Council of Ministers of Education, Canada

The Council of Ministers of Education of Canada modelled on the West German Kultursministerkonferenz, was established in 1967 to provide a collective provincial voice on educational matters to federal government offices and agencies and to facilitate interprovincial consultation and co-operation.

Council of Ministers of Education, Canada

The Council of Ministers of Education of Canada modelled on the West German Kultursministerkonferenz, was established in 1967 to provide a collective provincial voice on educational matters to federal government offices and agencies and to facilitate interprovincial consultation and co-operation. One of the council's outstanding accomplishments was that of co-ordinating the Organization for Economic Cooperation and Development review of national policies for education in Canada, which was completed in 1975. It has also administered federally supported official-languages programs in the provinces, the preparation of the metric style manual, and a guide for the equivalency assessment of transfer students. Its concerns include multimedia school programs, computer education, curriculum surveys and the preparation of reports on manpower research, financing of education, women's issues in education and multicultural education policies in Canada. Since 1977 the CMEC has increased its efforts to conduct conferences with representatives of nongovernmental national educational organizations, such as those representing second-language teachers, school trustees, teachers, colleges and university associations.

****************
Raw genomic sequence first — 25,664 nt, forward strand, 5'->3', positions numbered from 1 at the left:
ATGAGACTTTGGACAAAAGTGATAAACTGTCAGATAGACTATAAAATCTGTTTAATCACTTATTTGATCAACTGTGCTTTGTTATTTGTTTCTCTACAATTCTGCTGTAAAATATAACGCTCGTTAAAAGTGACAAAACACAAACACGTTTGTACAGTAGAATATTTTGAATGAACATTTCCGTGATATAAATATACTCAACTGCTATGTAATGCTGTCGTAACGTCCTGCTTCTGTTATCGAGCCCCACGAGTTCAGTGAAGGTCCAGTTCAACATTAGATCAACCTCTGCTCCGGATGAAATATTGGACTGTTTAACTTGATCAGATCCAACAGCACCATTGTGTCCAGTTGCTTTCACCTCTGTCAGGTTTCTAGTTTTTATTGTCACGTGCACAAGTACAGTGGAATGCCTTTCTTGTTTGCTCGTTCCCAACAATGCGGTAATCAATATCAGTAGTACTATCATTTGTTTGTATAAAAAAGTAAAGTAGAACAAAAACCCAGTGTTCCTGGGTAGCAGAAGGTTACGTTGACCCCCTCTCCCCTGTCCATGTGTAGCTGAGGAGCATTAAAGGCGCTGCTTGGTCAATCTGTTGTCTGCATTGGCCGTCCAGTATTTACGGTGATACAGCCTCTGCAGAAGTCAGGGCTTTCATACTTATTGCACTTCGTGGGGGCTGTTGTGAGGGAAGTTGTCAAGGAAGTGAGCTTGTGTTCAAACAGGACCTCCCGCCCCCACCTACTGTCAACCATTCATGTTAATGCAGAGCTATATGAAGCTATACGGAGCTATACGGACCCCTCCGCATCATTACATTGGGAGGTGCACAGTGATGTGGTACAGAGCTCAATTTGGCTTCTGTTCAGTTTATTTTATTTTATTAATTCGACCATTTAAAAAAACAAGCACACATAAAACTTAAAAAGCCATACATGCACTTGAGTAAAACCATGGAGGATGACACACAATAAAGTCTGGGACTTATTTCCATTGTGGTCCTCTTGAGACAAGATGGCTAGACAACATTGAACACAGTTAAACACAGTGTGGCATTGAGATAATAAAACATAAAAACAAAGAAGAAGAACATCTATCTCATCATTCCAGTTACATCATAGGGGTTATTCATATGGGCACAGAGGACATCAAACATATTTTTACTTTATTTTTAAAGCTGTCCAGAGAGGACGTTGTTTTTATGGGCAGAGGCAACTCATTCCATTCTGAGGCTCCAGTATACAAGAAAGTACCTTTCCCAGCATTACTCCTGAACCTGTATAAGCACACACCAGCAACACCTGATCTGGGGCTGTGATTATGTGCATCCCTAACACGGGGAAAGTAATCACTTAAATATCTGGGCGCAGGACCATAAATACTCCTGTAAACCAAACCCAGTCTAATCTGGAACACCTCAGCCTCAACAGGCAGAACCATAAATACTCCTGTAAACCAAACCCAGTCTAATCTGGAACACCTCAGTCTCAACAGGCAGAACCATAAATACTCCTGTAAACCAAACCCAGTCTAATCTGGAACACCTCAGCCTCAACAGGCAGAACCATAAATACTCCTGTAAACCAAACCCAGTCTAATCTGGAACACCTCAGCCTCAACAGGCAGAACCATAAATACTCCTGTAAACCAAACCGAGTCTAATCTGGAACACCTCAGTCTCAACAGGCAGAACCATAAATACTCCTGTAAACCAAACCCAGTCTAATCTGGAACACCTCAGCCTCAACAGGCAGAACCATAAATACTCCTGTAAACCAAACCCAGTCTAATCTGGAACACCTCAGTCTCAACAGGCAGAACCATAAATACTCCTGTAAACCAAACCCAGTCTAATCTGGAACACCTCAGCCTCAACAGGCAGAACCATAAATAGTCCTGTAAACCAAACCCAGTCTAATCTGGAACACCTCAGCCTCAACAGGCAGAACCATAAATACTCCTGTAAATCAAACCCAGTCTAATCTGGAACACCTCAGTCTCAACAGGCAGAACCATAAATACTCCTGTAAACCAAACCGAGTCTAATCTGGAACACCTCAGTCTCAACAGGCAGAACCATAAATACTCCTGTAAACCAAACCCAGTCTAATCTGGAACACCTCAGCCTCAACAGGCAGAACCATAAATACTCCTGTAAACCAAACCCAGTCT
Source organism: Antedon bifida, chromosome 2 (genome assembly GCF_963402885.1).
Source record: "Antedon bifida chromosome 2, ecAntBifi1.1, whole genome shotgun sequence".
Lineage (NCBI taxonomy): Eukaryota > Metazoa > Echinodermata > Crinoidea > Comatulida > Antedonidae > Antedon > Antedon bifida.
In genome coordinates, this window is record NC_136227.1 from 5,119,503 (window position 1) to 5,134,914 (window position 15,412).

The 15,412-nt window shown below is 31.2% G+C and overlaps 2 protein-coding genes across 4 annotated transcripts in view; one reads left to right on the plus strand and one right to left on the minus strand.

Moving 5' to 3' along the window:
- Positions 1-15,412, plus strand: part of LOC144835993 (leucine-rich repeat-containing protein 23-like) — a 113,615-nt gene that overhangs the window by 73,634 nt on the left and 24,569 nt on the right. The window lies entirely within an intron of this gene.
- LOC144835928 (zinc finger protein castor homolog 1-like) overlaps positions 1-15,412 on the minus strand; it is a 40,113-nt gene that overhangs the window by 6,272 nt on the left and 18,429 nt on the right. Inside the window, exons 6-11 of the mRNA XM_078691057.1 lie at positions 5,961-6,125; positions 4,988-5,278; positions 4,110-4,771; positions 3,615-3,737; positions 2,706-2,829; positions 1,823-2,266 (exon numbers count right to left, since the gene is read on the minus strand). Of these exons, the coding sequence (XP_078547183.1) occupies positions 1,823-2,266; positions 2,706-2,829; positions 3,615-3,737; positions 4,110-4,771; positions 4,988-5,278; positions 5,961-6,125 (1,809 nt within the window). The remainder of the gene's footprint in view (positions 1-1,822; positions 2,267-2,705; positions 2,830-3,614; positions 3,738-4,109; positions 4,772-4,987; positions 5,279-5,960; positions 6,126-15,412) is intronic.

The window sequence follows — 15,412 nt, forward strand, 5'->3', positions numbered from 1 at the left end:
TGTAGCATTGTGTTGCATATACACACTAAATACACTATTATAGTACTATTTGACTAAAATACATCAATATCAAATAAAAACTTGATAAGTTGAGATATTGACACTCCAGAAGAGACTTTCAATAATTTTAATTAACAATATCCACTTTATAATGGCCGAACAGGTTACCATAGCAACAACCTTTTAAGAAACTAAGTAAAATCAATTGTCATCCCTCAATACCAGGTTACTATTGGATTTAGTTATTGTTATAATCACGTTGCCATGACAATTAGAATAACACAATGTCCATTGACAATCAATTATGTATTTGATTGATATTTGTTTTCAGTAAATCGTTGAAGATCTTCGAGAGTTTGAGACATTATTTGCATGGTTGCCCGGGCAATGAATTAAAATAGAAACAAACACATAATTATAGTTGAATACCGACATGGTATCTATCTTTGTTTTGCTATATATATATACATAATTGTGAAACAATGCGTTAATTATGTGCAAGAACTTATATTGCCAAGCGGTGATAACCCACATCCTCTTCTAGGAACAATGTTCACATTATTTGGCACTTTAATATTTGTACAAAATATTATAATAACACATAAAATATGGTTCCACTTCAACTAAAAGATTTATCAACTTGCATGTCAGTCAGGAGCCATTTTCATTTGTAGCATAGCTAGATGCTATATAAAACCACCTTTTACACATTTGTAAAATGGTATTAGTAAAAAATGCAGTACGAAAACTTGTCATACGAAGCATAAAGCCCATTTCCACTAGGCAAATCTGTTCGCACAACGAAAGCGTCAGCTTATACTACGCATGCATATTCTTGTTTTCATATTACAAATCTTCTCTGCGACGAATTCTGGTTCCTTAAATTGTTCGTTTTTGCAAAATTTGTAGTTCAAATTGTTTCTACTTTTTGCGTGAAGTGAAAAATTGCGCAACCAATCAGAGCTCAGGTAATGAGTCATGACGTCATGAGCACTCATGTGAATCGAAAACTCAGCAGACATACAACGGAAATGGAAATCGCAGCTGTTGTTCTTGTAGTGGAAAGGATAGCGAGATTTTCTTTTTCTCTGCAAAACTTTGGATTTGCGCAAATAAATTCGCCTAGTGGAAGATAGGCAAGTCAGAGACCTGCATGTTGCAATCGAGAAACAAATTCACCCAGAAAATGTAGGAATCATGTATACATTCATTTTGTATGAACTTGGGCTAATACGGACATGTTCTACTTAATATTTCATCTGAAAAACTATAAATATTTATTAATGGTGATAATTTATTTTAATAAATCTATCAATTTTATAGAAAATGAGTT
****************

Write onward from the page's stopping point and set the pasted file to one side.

The council also provides for representation at international meetings, such as those of UNESCO and the OECD, and arranges for the hosting of visiting international scholars. The council has no constitutional powers; although council decisions are not binding on any minister of education, decisions of the council generally reflect consensus positions of the provinces. There is, unfortunately, a continuing turnover in council membership because of the relatively brief tenure of provincial education ministers.